Variety in Japan’s Professional Scene

The variety in the industries we were exposed to was a staple of this trip.

Shiseido, for example, is the fifth largest and most succesful luxury and cosmetics company. We visited Shiseido’s Global Innovation Center; which incubates a cosmetics museum as well as develops, tests and demonstrates innovative technology and products in the cosmetics sector. Given that the company’s CEO was supposed to meet with us but had last minute travel obligations, we got a personalized video message from the CEO and the Chief People Officer led the presentation on his behalf. We also received a cute parting gift from Shiseido which included some strong sunscreen; which provided to be quite valuable throughout this trip.

Omron, an industrial and robotics manufacturing conglomerate, was another interesting company visit. We specifically visited one of the company’s subsidiaries, one which only employs people with mental and physical disabilities. It was eye-opening and quite comforting to see how to facility, processes and tools were customized and designed in a manner that caters to the employees’ specialized needs.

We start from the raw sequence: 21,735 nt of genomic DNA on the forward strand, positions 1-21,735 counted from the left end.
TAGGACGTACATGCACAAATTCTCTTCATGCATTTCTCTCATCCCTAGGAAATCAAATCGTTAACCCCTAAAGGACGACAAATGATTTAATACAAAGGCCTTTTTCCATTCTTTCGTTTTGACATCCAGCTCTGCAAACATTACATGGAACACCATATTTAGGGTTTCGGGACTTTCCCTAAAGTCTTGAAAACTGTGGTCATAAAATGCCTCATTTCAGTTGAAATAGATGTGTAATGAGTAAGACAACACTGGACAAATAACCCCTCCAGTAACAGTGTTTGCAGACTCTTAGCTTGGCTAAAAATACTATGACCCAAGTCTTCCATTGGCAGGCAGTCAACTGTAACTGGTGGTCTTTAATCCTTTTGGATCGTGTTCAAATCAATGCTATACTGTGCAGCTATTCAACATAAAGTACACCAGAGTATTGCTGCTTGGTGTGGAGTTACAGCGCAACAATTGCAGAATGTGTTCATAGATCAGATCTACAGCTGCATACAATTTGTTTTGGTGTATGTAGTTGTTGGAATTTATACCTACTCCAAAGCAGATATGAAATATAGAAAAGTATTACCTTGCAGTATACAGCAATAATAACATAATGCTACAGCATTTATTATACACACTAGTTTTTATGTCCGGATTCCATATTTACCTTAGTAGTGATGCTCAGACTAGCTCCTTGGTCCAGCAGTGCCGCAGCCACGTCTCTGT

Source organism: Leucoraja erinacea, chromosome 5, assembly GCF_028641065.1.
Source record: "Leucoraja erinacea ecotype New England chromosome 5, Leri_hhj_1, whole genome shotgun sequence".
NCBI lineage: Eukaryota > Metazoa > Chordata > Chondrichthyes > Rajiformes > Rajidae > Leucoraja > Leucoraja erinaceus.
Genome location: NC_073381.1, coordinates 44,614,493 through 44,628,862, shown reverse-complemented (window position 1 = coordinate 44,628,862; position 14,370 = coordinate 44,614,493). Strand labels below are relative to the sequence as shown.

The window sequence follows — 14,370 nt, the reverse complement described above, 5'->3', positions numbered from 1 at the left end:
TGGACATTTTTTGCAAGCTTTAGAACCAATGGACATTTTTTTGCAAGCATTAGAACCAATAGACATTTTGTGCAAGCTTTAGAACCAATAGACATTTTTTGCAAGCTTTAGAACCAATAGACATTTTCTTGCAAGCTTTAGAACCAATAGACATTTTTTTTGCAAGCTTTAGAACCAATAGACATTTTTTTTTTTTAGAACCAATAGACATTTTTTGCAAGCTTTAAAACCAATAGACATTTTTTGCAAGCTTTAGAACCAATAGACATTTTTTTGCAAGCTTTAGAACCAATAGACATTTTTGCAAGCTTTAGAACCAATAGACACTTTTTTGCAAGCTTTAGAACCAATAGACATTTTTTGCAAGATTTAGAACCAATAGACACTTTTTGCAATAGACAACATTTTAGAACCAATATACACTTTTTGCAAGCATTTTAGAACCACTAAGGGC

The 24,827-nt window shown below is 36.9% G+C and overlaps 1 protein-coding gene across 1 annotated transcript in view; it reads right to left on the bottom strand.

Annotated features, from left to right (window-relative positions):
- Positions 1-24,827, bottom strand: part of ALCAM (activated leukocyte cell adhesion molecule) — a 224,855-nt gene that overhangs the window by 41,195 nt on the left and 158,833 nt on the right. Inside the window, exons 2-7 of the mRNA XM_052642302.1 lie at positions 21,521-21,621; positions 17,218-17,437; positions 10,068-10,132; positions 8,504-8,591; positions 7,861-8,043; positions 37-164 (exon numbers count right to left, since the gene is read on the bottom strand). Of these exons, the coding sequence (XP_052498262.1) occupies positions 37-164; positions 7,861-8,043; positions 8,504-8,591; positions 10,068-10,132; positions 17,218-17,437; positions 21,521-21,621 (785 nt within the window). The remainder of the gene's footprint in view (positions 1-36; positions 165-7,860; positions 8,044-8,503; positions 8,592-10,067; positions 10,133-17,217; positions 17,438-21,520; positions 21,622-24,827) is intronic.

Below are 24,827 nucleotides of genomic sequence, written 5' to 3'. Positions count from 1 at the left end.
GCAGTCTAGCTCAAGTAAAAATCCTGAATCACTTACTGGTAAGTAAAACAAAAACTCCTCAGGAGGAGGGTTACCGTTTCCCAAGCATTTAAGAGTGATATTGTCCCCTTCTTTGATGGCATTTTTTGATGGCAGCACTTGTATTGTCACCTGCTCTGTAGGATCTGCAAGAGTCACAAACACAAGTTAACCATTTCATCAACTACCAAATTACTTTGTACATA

We also got exposure to the startup scene in Tokyo; since we got to meet several startups involved in printing, logistics, education and blockchain / cryptocurrencies. Raksul for example, a Harvard Business Review case company, leverages underutilized printers using an online platform. Raksul is a unicorn and is known as the “Uber for Printers”. We were greeted by its founder and CEO, a previous management consultant, who described to us the best practices and pitfalls of launching a startup in Japan. He emphasized how the Japanese market offers Raksul unique advantages, as well as challenges, that would not be easily replicated in foreign markets. Additionally, we got a bonus presentation on the founder’s other venture, a sort-of “Uber for Trucks”, and what he foresees for the future of the startup scene in Japan. Given that a significant portion of one’s identity in Japan is tied to the company he / she is working for, this normally de-incentivizes young individuals from starting their own company. However, this trend is progressively shifting and we can therefore expect more superstar entrepreneurs stemming from Japan in the coming years.

Georges Bassous is a 2020 MBA Candidate at Columbia Business School

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